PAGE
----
Free Book - External Exposure & Attack Surface Management for Dummies
A true positive occurs in cybersecurity when a positive detection occurs in a situation where there is an alert or problem condition. In other words when an intrusion detection system (IDS) successfully detects suspicious behaviour, or a vulnerability assessment detects vulnerable software, or in attack surface management when the platform or process finds assets that are related to an attack surface.
A true positive indicates that the system is performing as expected by looking for and finding no problem where and when they exist.
Third-party risk refers to the potential security risks to an organization stemming from the use of third-party vendors, including those vendors in the supply chain as well as groups that may not typically perform security investigations such as law firms, building infrastructure maintenance and services, accounting firms, or even catering. Third-party risk is also posed by business partners and subsidiaries as well as the vendors that they work with.
While these third parties may be outside of the typical security and IT purview for an organization, they frequently have digital access or connectivity to an organization’s resources that are vulnerable to attack. Even in cases where the intended resource poses little risk, access to it can be used to establish a beachhead from which attackers can move laterally to discover more valuable assets (as happened in the Target breach). Third-party risk management involves continuously identifying, analyzing, and controlling all associated risks over the duration of the relationship.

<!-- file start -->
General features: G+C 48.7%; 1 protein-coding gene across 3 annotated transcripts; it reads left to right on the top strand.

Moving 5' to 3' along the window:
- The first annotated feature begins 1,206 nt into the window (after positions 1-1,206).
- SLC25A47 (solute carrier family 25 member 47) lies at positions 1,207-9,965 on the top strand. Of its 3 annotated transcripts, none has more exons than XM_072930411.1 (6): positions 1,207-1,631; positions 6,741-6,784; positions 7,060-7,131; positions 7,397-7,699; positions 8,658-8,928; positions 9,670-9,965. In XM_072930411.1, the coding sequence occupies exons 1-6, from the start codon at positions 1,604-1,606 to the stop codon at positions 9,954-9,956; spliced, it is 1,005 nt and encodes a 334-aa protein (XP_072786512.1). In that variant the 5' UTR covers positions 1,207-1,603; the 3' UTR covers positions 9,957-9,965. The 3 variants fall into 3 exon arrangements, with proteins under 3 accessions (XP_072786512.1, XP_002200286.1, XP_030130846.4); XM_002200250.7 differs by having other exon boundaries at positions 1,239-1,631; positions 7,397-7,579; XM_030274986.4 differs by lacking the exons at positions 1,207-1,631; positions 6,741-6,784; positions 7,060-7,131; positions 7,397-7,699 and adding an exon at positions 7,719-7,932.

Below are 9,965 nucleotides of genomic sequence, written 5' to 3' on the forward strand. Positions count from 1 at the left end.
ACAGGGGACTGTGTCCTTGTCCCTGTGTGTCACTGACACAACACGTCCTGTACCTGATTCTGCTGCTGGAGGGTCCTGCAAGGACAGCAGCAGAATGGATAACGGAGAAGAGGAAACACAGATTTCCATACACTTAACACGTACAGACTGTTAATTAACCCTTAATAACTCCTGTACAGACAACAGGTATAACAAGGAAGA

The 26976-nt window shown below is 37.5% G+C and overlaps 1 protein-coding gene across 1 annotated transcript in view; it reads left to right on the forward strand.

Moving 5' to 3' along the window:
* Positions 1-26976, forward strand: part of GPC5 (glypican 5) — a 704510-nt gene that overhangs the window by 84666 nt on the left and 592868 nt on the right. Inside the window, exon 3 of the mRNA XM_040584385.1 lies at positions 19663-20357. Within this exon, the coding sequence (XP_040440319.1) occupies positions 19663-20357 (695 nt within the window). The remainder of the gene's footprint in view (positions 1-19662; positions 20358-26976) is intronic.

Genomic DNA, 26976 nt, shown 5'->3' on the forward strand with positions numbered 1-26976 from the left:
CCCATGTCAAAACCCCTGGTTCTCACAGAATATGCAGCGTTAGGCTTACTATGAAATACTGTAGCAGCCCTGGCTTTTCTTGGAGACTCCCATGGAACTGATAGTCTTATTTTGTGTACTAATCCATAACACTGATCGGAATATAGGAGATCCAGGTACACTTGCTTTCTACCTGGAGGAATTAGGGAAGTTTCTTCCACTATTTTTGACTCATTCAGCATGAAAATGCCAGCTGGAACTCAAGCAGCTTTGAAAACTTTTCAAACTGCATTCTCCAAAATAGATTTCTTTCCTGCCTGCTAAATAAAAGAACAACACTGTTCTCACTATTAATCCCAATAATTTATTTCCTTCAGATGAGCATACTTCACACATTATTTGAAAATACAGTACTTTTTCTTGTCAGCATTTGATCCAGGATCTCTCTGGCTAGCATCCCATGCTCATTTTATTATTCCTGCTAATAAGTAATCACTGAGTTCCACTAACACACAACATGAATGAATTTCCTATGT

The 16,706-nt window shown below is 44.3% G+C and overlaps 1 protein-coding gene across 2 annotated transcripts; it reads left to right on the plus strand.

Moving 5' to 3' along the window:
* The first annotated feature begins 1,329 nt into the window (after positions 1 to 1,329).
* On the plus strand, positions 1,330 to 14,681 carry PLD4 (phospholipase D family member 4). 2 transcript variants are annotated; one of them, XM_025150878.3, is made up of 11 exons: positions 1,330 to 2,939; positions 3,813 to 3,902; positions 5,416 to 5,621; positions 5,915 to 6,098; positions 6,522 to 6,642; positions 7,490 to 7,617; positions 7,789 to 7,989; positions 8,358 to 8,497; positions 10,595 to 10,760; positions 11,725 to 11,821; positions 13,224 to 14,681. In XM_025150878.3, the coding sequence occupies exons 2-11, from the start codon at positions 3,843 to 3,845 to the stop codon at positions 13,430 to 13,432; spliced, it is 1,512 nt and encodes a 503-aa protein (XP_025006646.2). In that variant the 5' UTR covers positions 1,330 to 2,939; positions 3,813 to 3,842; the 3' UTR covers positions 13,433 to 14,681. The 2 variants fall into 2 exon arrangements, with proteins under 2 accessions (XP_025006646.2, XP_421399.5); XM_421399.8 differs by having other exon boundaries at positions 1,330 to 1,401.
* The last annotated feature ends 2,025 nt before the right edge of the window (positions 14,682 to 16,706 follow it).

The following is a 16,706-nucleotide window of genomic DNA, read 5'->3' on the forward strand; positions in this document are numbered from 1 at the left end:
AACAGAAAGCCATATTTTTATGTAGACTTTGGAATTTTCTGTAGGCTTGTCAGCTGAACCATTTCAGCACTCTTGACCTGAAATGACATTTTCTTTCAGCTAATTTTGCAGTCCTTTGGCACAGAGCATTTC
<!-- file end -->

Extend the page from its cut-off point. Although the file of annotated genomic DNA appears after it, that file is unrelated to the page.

Also known as cyber threat intelligence (CTI), this is information an organization uses to understand the occurrence and assessment of cyber and physical threats. Threat intelligence solutions gather raw data on emerging or existing threats from a number of sources.
The data is compiled and filtered to produce intel feeds and reports to help organizations directly. These include knowledge, skills, and experience-based information to help mitigate the threat of potential attacks and harmful events from occurring.
Threat intelligence helps organizations with the overwhelming volume of threats, and it also encourages a proactive approach to future cybersecurity threats. It’s also a useful tool to keep leaders and stakeholders informed about the latest threats that could potentially impact their interests.
A true negative occurs in cybersecurity when a negative detection occurs in a situation where there is a negative condition. In other words when an intrusion detection system (IDS) successfully ignores acceptable behaviour, or a vulnerability assessment detects no vulnerability in non-vulnerable software, or in attack surface management the platform or process ignores assets that are unrelated to an attack surface.
A true negative indicates that the system is performing as expected by looking for and finding no problems where none are present.